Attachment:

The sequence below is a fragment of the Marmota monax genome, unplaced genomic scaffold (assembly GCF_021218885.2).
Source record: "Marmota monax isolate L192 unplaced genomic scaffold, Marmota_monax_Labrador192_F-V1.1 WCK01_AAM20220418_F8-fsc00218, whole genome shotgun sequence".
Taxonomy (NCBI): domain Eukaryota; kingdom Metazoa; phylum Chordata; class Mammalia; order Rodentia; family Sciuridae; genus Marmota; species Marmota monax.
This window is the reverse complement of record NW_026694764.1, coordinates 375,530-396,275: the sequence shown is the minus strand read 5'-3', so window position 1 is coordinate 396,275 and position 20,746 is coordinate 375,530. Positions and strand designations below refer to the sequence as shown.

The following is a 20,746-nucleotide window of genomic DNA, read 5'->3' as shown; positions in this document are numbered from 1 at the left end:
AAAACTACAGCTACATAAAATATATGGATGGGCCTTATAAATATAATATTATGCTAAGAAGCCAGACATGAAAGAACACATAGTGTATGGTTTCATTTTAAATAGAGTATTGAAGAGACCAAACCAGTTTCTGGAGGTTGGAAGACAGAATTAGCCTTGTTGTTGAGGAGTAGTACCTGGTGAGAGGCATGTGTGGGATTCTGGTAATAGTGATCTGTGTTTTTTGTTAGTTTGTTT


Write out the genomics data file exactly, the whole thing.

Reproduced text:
The sequence below is a fragment of the Marmota monax genome, unplaced genomic scaffold (assembly GCF_021218885.2).
Source record: "Marmota monax isolate L192 unplaced genomic scaffold, Marmota_monax_Labrador192_F-V1.1 WCK01_AAM20220418_F8-fsc00218, whole genome shotgun sequence".
Taxonomy (NCBI): domain Eukaryota; kingdom Metazoa; phylum Chordata; class Mammalia; order Rodentia; family Sciuridae; genus Marmota; species Marmota monax.
This window is the reverse complement of record NW_026694764.1, coordinates 375,530-396,275: the sequence shown is the minus strand read 5'-3', so window position 1 is coordinate 396,275 and position 20,746 is coordinate 375,530. Positions and strand designations below refer to the sequence as shown.

The following is a 20,746-nucleotide window of genomic DNA, read 5'->3' as shown; positions in this document are numbered from 1 at the left end:
AAAACTACAGCTACATAAAATATATGGATGGGCCTTATAAATATAATATTATGCTAAGAAGCCAGACATGAAAGAACACATAGTGTATGGTTTCATTTTAAATAGAGTATTGAAGAGACCAAACCAGTTTCTGGAGGTTGGAAGACAGAATTAGCCTTGTTGTTGAGGAGTAGTACCTGGTGAGAGGCATGTGTGGGATTCTGGTAATAGTGATCTGTGTTTTTTGTTAGTTTGTTT